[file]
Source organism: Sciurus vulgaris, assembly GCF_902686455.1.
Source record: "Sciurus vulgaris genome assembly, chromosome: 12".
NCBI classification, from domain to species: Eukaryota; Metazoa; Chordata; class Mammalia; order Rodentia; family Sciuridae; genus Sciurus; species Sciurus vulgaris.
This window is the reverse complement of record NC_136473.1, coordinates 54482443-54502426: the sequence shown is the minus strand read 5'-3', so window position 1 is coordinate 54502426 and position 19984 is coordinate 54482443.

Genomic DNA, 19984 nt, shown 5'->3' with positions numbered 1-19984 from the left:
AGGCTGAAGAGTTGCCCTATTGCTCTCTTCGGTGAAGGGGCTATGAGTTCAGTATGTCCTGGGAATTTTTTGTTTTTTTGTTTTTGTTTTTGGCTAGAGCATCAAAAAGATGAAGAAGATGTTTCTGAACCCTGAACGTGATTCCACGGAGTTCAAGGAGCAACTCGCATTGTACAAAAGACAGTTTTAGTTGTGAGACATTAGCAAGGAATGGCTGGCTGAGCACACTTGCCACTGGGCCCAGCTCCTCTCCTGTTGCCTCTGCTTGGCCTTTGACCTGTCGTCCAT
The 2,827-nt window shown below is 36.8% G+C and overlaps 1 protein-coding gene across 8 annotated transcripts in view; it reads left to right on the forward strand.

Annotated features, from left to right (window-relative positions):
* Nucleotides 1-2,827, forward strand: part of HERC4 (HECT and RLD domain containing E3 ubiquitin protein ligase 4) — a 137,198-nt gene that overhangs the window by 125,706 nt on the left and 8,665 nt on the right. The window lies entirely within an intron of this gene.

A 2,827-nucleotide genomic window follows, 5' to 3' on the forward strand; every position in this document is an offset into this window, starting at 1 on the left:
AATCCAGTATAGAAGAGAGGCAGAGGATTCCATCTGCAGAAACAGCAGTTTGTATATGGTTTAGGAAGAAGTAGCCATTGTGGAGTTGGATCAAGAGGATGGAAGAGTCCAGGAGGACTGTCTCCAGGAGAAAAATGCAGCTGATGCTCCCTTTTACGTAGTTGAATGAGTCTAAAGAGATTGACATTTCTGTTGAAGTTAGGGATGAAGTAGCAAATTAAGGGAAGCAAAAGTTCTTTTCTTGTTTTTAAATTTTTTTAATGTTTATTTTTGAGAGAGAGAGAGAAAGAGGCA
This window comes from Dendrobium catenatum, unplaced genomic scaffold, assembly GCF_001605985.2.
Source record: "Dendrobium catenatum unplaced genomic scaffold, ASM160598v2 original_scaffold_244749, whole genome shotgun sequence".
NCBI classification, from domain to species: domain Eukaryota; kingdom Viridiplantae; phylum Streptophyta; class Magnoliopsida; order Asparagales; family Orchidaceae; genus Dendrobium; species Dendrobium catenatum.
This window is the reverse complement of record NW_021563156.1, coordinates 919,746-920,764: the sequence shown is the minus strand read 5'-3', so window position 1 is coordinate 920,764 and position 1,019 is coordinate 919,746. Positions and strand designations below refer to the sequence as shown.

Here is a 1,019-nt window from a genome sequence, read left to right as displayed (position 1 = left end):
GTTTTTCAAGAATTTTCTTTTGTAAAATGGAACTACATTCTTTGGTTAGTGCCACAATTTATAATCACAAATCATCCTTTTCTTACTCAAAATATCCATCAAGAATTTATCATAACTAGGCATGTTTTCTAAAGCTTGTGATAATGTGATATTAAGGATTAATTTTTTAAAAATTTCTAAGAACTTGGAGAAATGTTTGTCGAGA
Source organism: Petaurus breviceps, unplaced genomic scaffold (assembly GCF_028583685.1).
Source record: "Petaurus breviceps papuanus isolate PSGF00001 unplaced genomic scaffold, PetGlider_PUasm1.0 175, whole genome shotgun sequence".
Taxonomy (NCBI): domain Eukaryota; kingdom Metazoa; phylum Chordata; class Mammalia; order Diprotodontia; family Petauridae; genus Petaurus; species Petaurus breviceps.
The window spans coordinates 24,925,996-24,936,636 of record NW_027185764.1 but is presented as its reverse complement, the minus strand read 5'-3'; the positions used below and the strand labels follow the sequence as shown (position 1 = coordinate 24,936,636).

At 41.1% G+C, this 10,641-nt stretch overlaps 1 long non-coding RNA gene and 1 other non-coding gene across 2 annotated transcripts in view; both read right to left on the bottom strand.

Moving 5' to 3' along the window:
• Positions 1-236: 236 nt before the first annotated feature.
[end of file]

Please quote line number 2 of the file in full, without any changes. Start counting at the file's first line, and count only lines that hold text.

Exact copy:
Source record: "Sciurus vulgaris genome assembly, chromosome: 12".